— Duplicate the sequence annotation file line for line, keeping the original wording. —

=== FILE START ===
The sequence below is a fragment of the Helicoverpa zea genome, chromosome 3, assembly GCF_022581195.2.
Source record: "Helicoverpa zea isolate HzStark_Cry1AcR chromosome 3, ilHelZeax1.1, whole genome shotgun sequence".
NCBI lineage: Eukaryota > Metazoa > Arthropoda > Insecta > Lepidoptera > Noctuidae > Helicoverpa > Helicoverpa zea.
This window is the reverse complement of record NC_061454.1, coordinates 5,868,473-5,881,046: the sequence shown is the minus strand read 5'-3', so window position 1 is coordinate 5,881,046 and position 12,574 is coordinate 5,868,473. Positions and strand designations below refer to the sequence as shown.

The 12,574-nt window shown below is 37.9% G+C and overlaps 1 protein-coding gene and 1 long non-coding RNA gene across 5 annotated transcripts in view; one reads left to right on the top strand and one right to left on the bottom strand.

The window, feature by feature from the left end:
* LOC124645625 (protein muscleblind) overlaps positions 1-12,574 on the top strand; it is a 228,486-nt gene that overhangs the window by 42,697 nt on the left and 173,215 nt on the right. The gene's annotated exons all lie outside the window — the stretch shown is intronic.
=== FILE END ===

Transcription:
The sequence below is a fragment of the Helicoverpa zea genome, chromosome 3, assembly GCF_022581195.2.
Source record: "Helicoverpa zea isolate HzStark_Cry1AcR chromosome 3, ilHelZeax1.1, whole genome shotgun sequence".
NCBI lineage: Eukaryota > Metazoa > Arthropoda > Insecta > Lepidoptera > Noctuidae > Helicoverpa > Helicoverpa zea.
This window is the reverse complement of record NC_061454.1, coordinates 5,868,473-5,881,046: the sequence shown is the minus strand read 5'-3', so window position 1 is coordinate 5,881,046 and position 12,574 is coordinate 5,868,473. Positions and strand designations below refer to the sequence as shown.

The 12,574-nt window shown below is 37.9% G+C and overlaps 1 protein-coding gene and 1 long non-coding RNA gene across 5 annotated transcripts in view; one reads left to right on the top strand and one right to left on the bottom strand.

The window, feature by feature from the left end:
* LOC124645625 (protein muscleblind) overlaps positions 1-12,574 on the top strand; it is a 228,486-nt gene that overhangs the window by 42,697 nt on the left and 173,215 nt on the right. The gene's annotated exons all lie outside the window — the stretch shown is intronic.